Yet Another Office – Microsoft Office 2003 Professional
by Mel Babb
NOTE: As of May 2 nd, there were several patches and I expect a larger Service Pak shortly. Check Microsoft’s Office 2003 update page, especially for Outlook security patches.
Charles W. Evans, Reviews Editor
Seven programs comprise Microsoft Office 2003 Professional Edition: Word, Excel, PowerPoint, Access, Publisher, Outlook, and Outlook with Business Contact Manager. The last program is not reviewed here. Three other 2003 editions exist that contain only some of these programs. No suite contains Front Page. Putting aside the changes (like XML) that information technology (IT) needs to implement in a company, here’s what’s interesting for the user.
Most noteworthy in this version:
Help, Help and More Help
A help box has been added to the right side of the menu bar and a right pane appears on the screen labeled Microsoft Online. Type a question in the help box and answers appear in the right pane. If you are online, you connect to the Internet (Zone Alarm will ask for access). If you are offline, help that’s on your hard drive displays. For quick answers, the offline help is faster. To stay offline select “help offline” at the bottom of the right pane. Why emphasize this? Because accessing the Microsoft help, even with cable, is slow.
Still the online help is actually good and extensive. On the Microsoft Online page, the Assistance menu item on the left leads to a page with a Browse Assistance section, listing a help link for each program. The Training link on the menu leads to many free courses with audio narration on how to use various parts of the software. The section is curiously titled “Browse Training Courses”. For those who have not yet mastered the features of all the office programs, the help at www.office.microsoft.com provides much needed what-is-it and how-to-do-it help, which is available for other versions of Office too.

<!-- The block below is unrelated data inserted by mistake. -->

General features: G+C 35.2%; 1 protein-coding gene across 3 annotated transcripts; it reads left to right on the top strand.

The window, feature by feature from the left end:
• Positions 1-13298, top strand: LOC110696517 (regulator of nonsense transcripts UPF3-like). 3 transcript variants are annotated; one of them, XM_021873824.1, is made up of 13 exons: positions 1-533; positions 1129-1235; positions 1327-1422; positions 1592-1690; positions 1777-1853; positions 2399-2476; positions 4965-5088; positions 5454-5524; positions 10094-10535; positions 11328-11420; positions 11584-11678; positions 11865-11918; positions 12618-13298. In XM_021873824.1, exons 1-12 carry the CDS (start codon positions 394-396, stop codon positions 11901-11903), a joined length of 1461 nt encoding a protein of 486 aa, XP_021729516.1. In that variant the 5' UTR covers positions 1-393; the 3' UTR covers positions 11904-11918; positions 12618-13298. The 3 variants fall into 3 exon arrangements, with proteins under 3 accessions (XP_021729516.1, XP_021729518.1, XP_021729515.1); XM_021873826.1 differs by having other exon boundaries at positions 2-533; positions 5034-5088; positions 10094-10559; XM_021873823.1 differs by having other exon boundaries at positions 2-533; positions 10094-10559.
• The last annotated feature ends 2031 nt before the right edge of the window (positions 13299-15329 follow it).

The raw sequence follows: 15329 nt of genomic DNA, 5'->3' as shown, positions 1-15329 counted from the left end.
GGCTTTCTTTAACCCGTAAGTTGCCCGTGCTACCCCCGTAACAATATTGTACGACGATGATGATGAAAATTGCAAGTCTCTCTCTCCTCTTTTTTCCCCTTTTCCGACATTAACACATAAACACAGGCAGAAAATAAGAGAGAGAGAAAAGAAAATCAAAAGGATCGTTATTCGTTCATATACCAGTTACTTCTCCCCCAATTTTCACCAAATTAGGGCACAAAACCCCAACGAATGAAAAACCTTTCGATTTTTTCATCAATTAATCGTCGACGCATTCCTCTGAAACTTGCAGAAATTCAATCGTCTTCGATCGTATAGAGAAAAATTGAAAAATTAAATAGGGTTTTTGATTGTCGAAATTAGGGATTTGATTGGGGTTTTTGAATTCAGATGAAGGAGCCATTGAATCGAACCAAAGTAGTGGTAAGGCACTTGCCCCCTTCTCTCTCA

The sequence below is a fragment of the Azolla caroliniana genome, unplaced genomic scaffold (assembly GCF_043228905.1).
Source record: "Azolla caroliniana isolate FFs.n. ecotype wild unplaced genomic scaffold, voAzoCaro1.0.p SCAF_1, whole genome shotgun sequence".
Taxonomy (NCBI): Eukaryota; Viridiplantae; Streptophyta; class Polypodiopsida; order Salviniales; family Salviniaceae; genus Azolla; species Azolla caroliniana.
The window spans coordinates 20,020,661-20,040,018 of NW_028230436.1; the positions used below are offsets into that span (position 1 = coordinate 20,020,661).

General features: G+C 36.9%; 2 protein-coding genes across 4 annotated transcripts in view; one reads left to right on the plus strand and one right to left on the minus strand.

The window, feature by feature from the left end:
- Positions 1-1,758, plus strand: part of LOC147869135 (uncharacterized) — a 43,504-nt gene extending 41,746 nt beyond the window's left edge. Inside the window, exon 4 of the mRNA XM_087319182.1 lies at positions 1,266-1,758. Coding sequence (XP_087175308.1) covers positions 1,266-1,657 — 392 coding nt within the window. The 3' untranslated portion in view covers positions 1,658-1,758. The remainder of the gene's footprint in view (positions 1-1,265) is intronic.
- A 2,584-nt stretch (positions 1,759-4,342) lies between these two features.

New Buttons On Toolbars Since Office 2002
In Word,the toolbars are squished into one line. To see all the buttons, click on the arrow at the end of the row and choose “Show Buttons on Two Rows”. Here are the new buttons in Word. Some are in the other programs, too.
Permission. Lets you restrict who can access and use documents or e-mail messages. E-mail. Opens To/From window at the top of the screen. The button toggles on and off. Research. Clicking it displays a definition for the highlighted word, but it’s quicker to Alt+Click on the word you want. Reading Layout. Makes the text look like book printing, and shortens the line length, making it easy to scan down the page very quickly. It has its own toolbar with buttons useful for reading. The close button is in the middle, which returns the screen to the previous layout.
While typing, small icons pop up trying to be “helpful” -- in Word with auto correct, in Excel with error correction suggestions. Also an icon displays when you paste something, and a right pane opens showing a bit of all the text you have copied. Any one of these clips can be pasted.